Research Taking a Shot at Improving Solar Energy

SunShot might sound like the next wave of NASA missions, or perhaps even the latest weapon of a James Bond villain, but it’s a US Department of Energy research initiative that holds the potential to reshape the way we think about, gather, and use solar energy.

The US Department of Energy logo for the SunShot Initiative.

The SunShot National Laboratory Multiyear Partnership recently awarded a $2.3 million, thirty-six-month project to UT’s College of Engineering and its collaborators.

“There is great potential in the United States to better make use of solar power possibilities,” said Yong Liu, research assistant professor of electrical engineering and computer science at UT. “Our study will look at problems inherent to current photovoltaic power generation, its effect on the U.S. power grid frequency stability, and how to mitigate its effect in order to avoid large blackouts.”

Photovoltaic power, or PV power, converts solar energy to electricity without burning fossil fuels and is considered the carbon-free solution for our energy problem.

While the best-known example is the standard solar panel that has been around for decades, breakthroughs in technology have provided reduced cost as well as increased efficiency, which in turn greatly increases the potential capacity of PV plants.

This potential surge of grid-connected solar arrays has raised concerns with utility operators about the potential impact solar energy could have on power grid stability, but knowledge is scarce on both the problems that lie ahead and the solutions for current problems.

“Our preliminary studies already demonstrated that the overall frequency response of US power grids will deteriorate significantly with rapidly increasing renewable power generation,” said Liu. “A case study in wind power in Ireland also backs this up, so clearly renewable energies pose some serious challenges that traditional power production does not.

“That is the main challenge we seek to answer.”

The team will set about answering that challenge in three phases:

Developing a wide range of PV penetration scenarios based on accurate interconnection models and realistic PV location projections
Achieving an understanding of the frequency impact on the grid
Developing and testing options for low system inertia and reduced frequency response problems
The team, led by joint UT-Oak Ridge National Laboratory Governor’s Chair and Deputy Director of CURENT (the Center for Ultra-Wide-Area Resilient Electric Energy Transmission Networks) Yilu Liu and including ORNL’s Aleksandar Dimitrovski and Stanton Hadley, the National Renewable Energy Laboratory’s Yingchen Zhang, and General Electric’s Maozhong Gong, will run tests on three North American interconnection models and GE’s Hardware-in-the-Loop facility, giving them an unprecedented amount of data.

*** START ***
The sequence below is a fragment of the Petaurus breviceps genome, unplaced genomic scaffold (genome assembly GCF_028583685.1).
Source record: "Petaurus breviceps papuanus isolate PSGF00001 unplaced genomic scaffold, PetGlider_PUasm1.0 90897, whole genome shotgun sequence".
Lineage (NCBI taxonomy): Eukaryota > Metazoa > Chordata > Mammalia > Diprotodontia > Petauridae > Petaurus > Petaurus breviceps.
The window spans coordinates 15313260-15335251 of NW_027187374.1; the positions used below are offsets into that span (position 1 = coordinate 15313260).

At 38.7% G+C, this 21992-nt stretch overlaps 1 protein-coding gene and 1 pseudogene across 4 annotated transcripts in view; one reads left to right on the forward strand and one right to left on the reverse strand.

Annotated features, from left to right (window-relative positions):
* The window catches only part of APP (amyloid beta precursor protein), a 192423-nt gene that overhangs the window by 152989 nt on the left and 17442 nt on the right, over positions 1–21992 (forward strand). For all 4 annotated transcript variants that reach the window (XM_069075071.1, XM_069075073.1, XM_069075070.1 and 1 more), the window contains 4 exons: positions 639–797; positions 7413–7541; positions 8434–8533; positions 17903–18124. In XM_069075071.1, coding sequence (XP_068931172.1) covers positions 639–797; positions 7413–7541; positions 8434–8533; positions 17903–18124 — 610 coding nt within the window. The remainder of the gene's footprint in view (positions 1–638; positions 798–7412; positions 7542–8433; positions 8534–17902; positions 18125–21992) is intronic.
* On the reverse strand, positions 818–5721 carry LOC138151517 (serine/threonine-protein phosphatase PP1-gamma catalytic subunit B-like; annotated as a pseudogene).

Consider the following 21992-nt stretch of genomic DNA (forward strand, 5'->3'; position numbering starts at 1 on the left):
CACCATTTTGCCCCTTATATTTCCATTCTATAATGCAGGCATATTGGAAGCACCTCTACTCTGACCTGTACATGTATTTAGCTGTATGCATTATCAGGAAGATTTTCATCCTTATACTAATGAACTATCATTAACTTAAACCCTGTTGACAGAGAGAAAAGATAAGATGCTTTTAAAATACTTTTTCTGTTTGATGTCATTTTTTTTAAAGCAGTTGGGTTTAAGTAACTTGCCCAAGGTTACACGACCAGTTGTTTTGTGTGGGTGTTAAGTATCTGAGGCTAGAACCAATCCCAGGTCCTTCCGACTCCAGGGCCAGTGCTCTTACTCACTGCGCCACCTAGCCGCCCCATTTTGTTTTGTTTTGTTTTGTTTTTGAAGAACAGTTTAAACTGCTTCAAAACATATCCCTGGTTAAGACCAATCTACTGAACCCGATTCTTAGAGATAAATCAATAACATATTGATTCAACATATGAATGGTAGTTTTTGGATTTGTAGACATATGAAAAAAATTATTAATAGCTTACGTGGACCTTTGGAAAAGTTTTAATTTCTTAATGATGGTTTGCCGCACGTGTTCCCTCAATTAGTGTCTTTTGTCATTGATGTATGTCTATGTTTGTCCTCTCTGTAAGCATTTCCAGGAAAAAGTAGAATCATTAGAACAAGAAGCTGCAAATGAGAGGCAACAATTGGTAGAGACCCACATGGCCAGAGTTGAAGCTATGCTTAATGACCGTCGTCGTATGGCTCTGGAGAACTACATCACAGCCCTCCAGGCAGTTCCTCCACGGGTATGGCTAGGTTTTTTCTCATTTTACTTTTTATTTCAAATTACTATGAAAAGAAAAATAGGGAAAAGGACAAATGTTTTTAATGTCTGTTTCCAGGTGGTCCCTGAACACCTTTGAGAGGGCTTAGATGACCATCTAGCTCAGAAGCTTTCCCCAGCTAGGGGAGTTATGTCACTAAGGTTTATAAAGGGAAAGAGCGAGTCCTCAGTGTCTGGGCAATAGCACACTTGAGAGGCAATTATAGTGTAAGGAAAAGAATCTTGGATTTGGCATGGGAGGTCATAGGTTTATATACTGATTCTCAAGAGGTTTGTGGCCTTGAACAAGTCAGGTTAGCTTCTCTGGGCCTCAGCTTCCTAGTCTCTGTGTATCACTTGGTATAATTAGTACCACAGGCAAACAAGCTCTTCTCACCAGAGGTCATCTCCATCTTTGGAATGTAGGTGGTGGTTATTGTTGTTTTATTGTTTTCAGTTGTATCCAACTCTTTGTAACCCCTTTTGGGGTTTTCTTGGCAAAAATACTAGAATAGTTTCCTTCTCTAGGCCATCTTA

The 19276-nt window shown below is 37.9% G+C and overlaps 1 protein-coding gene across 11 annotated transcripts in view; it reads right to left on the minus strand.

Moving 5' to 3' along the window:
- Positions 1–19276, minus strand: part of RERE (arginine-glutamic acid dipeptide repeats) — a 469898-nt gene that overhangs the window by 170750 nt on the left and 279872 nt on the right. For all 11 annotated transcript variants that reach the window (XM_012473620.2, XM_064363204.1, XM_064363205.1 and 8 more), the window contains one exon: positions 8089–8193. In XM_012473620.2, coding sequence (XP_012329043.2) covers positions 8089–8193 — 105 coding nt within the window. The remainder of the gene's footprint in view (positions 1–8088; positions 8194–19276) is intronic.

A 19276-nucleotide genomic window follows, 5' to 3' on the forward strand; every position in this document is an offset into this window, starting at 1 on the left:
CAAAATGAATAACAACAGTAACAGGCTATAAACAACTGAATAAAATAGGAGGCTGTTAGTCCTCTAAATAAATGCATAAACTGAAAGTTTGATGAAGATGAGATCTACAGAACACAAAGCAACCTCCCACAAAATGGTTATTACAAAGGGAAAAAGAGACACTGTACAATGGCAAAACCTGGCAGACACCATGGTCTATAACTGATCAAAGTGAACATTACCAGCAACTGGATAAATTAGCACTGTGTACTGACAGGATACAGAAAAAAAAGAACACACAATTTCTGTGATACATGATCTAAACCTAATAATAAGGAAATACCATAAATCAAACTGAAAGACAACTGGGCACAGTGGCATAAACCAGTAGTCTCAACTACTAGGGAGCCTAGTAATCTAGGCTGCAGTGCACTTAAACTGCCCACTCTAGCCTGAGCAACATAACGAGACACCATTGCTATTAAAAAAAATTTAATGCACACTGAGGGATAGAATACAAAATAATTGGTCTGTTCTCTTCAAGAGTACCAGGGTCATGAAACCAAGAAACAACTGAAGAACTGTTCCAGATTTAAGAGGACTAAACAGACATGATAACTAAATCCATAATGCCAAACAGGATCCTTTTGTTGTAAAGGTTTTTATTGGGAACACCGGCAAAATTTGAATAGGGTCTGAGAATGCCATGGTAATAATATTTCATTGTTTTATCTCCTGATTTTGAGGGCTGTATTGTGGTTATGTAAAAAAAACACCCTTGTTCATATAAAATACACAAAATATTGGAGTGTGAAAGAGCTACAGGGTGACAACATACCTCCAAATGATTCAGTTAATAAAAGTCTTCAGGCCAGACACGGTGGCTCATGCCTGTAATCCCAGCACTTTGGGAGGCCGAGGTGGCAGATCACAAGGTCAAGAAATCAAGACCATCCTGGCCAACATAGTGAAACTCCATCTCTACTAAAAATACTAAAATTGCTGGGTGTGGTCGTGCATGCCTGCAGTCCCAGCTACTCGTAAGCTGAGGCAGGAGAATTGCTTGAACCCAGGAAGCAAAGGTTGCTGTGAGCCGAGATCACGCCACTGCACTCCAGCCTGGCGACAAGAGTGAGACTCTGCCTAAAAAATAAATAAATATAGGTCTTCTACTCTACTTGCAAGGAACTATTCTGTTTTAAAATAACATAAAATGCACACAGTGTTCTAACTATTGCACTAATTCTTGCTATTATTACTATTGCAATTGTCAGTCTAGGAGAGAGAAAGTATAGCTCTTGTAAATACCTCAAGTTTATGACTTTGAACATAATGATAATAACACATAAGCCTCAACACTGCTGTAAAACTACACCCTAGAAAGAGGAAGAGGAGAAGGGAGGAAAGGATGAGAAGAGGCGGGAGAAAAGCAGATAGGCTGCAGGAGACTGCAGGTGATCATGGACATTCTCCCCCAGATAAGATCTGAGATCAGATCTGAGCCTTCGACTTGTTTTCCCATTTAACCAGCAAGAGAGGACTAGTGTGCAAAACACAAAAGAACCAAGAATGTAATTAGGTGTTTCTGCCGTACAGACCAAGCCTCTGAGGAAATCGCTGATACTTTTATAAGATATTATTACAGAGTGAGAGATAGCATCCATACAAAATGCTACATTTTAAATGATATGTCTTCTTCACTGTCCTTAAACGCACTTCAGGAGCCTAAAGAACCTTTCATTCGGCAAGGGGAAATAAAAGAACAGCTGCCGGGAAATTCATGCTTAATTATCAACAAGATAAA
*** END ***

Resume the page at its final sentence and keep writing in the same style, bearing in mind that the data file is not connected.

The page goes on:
Once complete, those steps and tests will help prepare the United States for solar power generation of up to 14 percent of the nation’s total electricity demand by 2030 and 27 percent by 2050. … More Research Taking a Shot at Improving Solar Energy

Scientists Store Solar Energy in Desert Sand

While some research teams are spending long hours, trying to develop the ultimate solar energy storage system, others just have to look out of their window and they have it all in front of their eyes. A team from the Masdar Institute of Science and Technology (MIST) in United Arab Emirates, found that desert sand is the perfect mean to store solar energy. … More Scientists Store Solar Energy in Desert Sand

Business Owner Uses Solar Energy to Power Food Truck

Steve Peto was born and raised in Chicago, and moved to Reno in 2000. After moving back and forth, he decided to open a food truck, two years ago. Now, “Taste of Chicago” can be found in various locations around the Biggest Little City, serving up food like hot dogs, Polish sausages, and Italian Beef Sandwiches. … More Business Owner Uses Solar Energy to Power Food Truck

U.S. should stop subsidizing solar energy

Why should Congress eliminate subsidies for solar energy? The most powerful reason is that solar energy has come of age and is ready to compete on its own terms without help from the government. No energy industry in the past century has benefited so much from technological innovation, with the costs of solar panels plunging 80 percent within the past decade. … More U.S. should stop subsidizing solar energy